To experience what the bionic future of business looks like, let’s consider some existing examples of its applications. The elevator manufacturer Thyssen Krupp uses HoloLens technology as a tool in service operations. This is how Augmented Reality Technology is integrated into how technicians transform what would have been a 2-hour service operation, without this technology, into a 20-minute one. Using HoloLens, service technicians can visualise and identify problems with elevators ahead of a job, and have remote, hands-free access to technical and expert information when on site. Check it in the video below:

High-Tech Mining for Miners:

High-Tech Mining for Miners

In another example, a Sudbury mining service company in Canada is implementing a high-tech headgear worn by miners underground alongside other tools of the trade.

The miners wearing the harness and headset would be able to access the Miner Operated Survey System (MOSS) and make informed decisions in real-time that will lead to safer operations and efficiency.

NSS Canada, working in partnership with the Cambrian R&D Centre for Smart Mining, announced it is developing a new harness that would attach augmented reality (AR) goggles to a miner’s helmet, enabling the technology to be used underground.

These are just some of the examples of technology being used to augment human capacity on the front lines.


Bionic Talent and Bionic Organisations:

In this changing reality, the way we think about talent and organisations needs to change. Truthfully the more bionic you are the more useful and successful you’ll become. The same applies to organisations, the more bionic they become the more innovative and competitive they will be in the marketplace.


“In this context the more bionic you are, the more useful and successful you’ll become.”


So, what does Bionic Talent entail?

As the world of work changes the battle for talent who are ready and equipped to succeed in a bionic company is likely to increase. Bionic talent exhibits the required skills and abilities to adapt to the ever-changing requirements in the new world of work. Being digitally savvy is one of the basic requirements but it is just what you need to get your foot in the door.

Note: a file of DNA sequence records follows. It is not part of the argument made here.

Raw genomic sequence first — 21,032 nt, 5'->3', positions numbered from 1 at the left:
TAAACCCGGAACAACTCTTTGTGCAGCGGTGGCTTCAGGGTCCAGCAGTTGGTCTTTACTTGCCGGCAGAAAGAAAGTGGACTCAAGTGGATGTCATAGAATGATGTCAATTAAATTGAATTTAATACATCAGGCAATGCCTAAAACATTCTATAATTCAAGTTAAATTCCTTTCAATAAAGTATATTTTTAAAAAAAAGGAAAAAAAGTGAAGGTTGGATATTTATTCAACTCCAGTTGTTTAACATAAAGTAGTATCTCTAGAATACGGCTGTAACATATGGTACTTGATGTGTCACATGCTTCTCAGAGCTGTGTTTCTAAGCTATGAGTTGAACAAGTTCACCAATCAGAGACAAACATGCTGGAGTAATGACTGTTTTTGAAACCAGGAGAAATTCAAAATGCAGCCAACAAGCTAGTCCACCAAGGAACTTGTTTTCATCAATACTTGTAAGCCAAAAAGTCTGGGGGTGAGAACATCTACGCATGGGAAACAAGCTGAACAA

Other key skills for bionic talent have more to do with innate skills that we can all develop such as:

  • Critical and Analytical Thinking,
  • Creativity and Innovation
  • Complex Problem-Solving
  • Resilience, Flexibility and Adaptability
  • Cultural Intelligence and Interpersonal Skills

This is by no means a comprehensive list of qualities that people will need to develop in order to find success in the Bionic Revolution. But there are 3 ways that individuals can stay relevant for the Bionic Talent Pool:

  • UpSkill – How do I stay relevant for my current role?
  • ReSkill – How do I prepare for my role 5 years from now?
  • FutureSkill – How do I prepare for a role that doesn’t even exist yet, but will in the future?

Bionic organisations or companies will also need to change the way they are structured creating an environment that is agile, experimental and allows for self-organised teams. The old ways of doing things and working will no longer cut it. Being adaptable, anti-fragile and future-focused are the underpinning principles for success. This means leadership and power distribution will have to change to allow for the kind of transformation that organisations need to succeed.

The future of people and business is nothing like we have ever seen before and now is the time for leaders and workers to reimagine the future of their work and how they go about it. This is just the beginning. I will be sharing more on this in the coming weeks and months.


Buhle Dlamini is an expert in the future of people, as the world of work changes around us. He equips leaders and teams to make the most of the new world of work characterised by advanced Artificial Intelligence, Hybrid working, Diversity and Disruption.

In this fast-changing landscape, people will need to tap into their full potential and harness the power of technology and skills to collaborate better with others from different backgrounds. Buhle’s topics will help you to navigate the future of people with confidence.